Germany’s health minister announced Sunday that parents who refuse to vaccinate their children against measles – also known as anti-vaxxers – will be required to pay up to 2,500 euros ($2,796) in fines, according to a proposed bill.

Measles – an extremely contagious virus which is transmitted through coughing and sneezing, and results in runny nose, throat infection, fever and red rashes – can be prevented with the MMR vaccine, which also protects against mumps (a viral infection affecting the salivary glands) and rubella (a viral infection causing a distinctive red rash).

"I want to eradicate measles," Health Minister Jens Spahn told German newspaper Bild am Sonntag, DW reported. "All parents should be secure in the knowledge that their children will not be infected and endangered by measles."

In addition, Spahn said children who had not gotten vaccinated will not be allowed to attend kindergarten. "Kindergartens have children under 10 months of age, who are… especially threatened," Spahn told the paper.

Schoolchildren, who did not receive proper vaccinations, will not be banned from their institutions as elementary education is mandatory in Germany. Hence, the alternate solution to levy a fine from their parents was proposed. 

The bill – if made into law – is expected to go into effect July 2020, which meant that parents of children who went to kindergarten and schools would have a year to gather documents proving that their kids had received the required immunization shots. It would also be mandatory for employees of hospitals and private medical practices to get measles vaccinations. People like organ recipients or those suffering from terminal diseases like leukemia, who were unable to get vaccinated, will have to provide health officials with proofs of the respective medical conditions to get exempted from paying fines.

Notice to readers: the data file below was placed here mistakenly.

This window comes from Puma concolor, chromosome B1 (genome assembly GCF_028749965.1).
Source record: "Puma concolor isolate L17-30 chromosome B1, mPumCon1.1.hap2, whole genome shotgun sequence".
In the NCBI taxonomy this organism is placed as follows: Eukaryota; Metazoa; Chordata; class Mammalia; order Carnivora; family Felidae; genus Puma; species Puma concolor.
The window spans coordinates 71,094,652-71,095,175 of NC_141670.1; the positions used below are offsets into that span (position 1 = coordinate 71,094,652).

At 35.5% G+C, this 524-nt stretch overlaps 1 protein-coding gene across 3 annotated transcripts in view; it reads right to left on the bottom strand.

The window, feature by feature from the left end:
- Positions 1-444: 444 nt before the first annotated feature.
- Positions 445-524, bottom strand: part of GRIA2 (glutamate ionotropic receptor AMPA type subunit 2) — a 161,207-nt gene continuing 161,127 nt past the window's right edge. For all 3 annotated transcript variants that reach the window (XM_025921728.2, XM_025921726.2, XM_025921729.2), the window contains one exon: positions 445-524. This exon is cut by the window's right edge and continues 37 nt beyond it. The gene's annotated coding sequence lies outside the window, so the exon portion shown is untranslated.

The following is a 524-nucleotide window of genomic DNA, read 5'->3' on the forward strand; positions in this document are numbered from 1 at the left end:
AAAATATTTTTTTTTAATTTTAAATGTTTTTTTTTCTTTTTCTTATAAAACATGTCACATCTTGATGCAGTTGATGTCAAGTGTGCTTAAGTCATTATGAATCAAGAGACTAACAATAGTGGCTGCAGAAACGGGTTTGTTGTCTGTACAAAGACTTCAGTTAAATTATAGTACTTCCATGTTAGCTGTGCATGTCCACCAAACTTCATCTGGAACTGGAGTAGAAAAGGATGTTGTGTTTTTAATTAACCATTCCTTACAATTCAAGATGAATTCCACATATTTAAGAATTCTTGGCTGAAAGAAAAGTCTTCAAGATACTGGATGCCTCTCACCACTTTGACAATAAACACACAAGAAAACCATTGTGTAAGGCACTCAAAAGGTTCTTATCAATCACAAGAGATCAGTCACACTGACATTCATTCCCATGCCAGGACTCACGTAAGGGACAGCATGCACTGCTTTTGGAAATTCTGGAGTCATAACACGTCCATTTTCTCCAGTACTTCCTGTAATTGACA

In January and February 2019, an alarming 164 cases of measles were reported in Germany, according to an April report published by the European Centre for Disease Prevention and Control. The worst affected countries in Europe since March 2018 were Italy (2,498), France (2,474), Greece (1,412) and Romania (1,307). Compared to them, Germany had 651 reported cases of measles since March 2018.

Last year, there were 82,596 reported cases of measles in Europe, with 72 deaths as a result of the disease, the World Health Organization reported in February.

Even the United States was not spared from the deadly virus. Although the disease was said to have been eradicated from the country in 2000, the Centers for Disease Control and Prevention (CDC) said, in a recent report, 685 cases of measles were confirmed in 22 states as of April 2019.

The health agency explained that the primary reason for the new outbreaks of measles in the U.S. was due to anti-vaccine supporters, who were misinformed about the virus and the vaccinations required to prevent the disease. As a result, they built their beliefs on false presumptions and conspiracy theories.

“Some organizations are deliberately targeting these communities with inaccurate and misleading information about vaccines. CDC continues to encourage parents to speak to their family's healthcare provider about the importance of vaccination. CDC also encourages local leaders to provide accurate, scientific-based information to counter misinformation," CDC said in a statement.